I feel like I’ve been saying “Good grief!” all day long. NPR reports:

According to the most extensive national data ever collected on adopted children and their families in the United States, the vast majority of adopted children are in good health and fare well on measures of social and emotional well being.

Called “Adoption USA,” the report was written by researchers at Child Trends and the U.S. Department of Health and Human Services. It was based on questions in the first-ever National Survey of Adoptive Parents, a federal survey of 2,000 families that had adopted children through foster care, private domestic adoption or international adoption.

Interesting. They surveyed adoptive parents about how their kids are doing? Apparently, the researchers think children and young adults can’t speak for themselves. Apparently, adoptees don’t grow up into adults who are thoughtful and reflective about their experiences. Apparently, adoptees are not experts on their own experiences. It’s good that researchers find that most adoptees are happy and healthy, but when those stories are filtered through the adoptive parents, I wonder just how true they are. As well, stories like these tend to promote adoption and make less visible the ugly underside of adoption – the benign or covert racism/classism/nationalism/entitlement, the intercultural conflict, abandonment and loss issues, ethical practices issues, etc.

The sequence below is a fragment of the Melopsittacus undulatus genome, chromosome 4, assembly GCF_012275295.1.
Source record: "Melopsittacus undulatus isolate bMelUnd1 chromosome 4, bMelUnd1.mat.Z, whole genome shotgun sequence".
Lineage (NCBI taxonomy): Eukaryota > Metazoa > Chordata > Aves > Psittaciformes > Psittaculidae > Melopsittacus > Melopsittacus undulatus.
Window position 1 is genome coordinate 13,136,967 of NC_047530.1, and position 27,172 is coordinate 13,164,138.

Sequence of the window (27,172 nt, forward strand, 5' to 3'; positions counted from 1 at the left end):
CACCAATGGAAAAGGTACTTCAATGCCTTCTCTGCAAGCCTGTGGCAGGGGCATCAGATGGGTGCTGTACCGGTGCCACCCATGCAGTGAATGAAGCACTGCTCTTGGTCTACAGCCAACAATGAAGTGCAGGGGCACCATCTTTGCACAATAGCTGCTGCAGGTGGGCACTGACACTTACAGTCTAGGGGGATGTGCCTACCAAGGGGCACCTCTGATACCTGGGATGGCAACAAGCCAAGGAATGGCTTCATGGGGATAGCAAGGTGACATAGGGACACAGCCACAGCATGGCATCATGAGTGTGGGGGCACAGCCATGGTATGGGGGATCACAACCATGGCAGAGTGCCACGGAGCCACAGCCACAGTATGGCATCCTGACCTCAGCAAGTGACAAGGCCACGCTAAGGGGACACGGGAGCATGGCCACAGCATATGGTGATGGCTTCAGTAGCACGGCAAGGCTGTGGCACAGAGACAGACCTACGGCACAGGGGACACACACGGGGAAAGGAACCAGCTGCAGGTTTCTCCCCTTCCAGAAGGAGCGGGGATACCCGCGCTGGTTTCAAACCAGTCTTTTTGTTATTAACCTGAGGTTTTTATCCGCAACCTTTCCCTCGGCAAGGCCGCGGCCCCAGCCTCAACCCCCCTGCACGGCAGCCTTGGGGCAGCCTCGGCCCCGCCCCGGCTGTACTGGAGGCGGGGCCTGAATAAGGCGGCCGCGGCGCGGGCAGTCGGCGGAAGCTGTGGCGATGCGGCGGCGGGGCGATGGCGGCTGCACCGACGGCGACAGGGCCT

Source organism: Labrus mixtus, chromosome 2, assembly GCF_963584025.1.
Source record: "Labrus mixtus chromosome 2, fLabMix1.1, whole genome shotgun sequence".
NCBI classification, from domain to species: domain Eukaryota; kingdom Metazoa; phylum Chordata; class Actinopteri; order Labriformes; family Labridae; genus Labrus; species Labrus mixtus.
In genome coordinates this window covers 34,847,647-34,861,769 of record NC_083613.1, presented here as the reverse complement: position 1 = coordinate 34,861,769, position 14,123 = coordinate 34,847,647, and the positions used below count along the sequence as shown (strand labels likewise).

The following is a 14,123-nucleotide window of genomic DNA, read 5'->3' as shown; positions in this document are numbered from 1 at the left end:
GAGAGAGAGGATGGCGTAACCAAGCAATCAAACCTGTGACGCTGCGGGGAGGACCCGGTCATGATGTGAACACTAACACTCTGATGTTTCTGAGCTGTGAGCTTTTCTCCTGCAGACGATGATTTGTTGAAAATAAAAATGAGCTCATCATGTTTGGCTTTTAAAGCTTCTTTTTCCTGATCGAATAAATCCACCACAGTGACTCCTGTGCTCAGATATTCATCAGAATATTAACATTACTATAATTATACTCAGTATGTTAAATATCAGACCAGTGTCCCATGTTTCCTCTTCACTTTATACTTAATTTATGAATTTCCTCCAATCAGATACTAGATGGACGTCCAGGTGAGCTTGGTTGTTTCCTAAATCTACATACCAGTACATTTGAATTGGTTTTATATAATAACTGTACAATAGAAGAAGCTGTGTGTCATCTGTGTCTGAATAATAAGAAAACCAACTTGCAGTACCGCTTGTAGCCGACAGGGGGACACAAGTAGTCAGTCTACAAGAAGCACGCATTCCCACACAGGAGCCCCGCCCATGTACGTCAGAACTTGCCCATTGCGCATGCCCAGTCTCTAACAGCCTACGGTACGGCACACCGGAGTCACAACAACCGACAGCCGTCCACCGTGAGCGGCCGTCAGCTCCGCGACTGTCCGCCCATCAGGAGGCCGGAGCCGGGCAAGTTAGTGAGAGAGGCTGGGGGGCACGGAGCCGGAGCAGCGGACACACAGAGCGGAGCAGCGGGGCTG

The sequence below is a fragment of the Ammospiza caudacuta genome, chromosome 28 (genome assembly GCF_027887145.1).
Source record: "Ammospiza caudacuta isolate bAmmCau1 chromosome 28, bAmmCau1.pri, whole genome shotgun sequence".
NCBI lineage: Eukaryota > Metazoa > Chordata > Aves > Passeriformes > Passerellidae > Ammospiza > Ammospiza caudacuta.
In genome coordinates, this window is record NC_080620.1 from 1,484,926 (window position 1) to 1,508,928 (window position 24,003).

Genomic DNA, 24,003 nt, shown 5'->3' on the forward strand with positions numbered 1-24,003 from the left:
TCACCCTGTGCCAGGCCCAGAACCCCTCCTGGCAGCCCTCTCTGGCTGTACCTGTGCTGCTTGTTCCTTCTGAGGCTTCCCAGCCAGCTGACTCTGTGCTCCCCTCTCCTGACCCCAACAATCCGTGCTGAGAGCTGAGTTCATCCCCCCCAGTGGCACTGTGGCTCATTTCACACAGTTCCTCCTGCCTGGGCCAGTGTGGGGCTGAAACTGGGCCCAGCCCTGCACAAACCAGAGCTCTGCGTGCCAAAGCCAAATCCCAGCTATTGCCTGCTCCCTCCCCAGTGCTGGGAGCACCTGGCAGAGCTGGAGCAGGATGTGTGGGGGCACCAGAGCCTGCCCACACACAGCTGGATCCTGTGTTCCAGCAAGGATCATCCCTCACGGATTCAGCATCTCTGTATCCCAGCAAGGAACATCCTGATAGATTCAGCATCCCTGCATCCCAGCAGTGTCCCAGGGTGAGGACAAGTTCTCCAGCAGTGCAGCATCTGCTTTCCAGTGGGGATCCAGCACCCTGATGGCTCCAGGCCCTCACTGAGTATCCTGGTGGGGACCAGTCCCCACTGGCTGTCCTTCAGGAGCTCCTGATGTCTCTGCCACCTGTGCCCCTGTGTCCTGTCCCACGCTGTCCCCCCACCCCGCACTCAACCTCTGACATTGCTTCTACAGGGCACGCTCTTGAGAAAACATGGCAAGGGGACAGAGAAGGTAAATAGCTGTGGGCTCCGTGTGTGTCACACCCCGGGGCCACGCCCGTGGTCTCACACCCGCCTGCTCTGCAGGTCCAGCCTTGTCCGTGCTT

Interestingly, they also report:

Adopted children are more likely to have been diagnosed with depression, ADD/ADHD or some sort of behavior disorder.

This is consistent with Tobias Hubinette and (Beth) Hei Kyong Lo’s research that transracially/transnationally adopted Koreans have higher rates of depression, mental health issues, and suicide.

Read the full article here.

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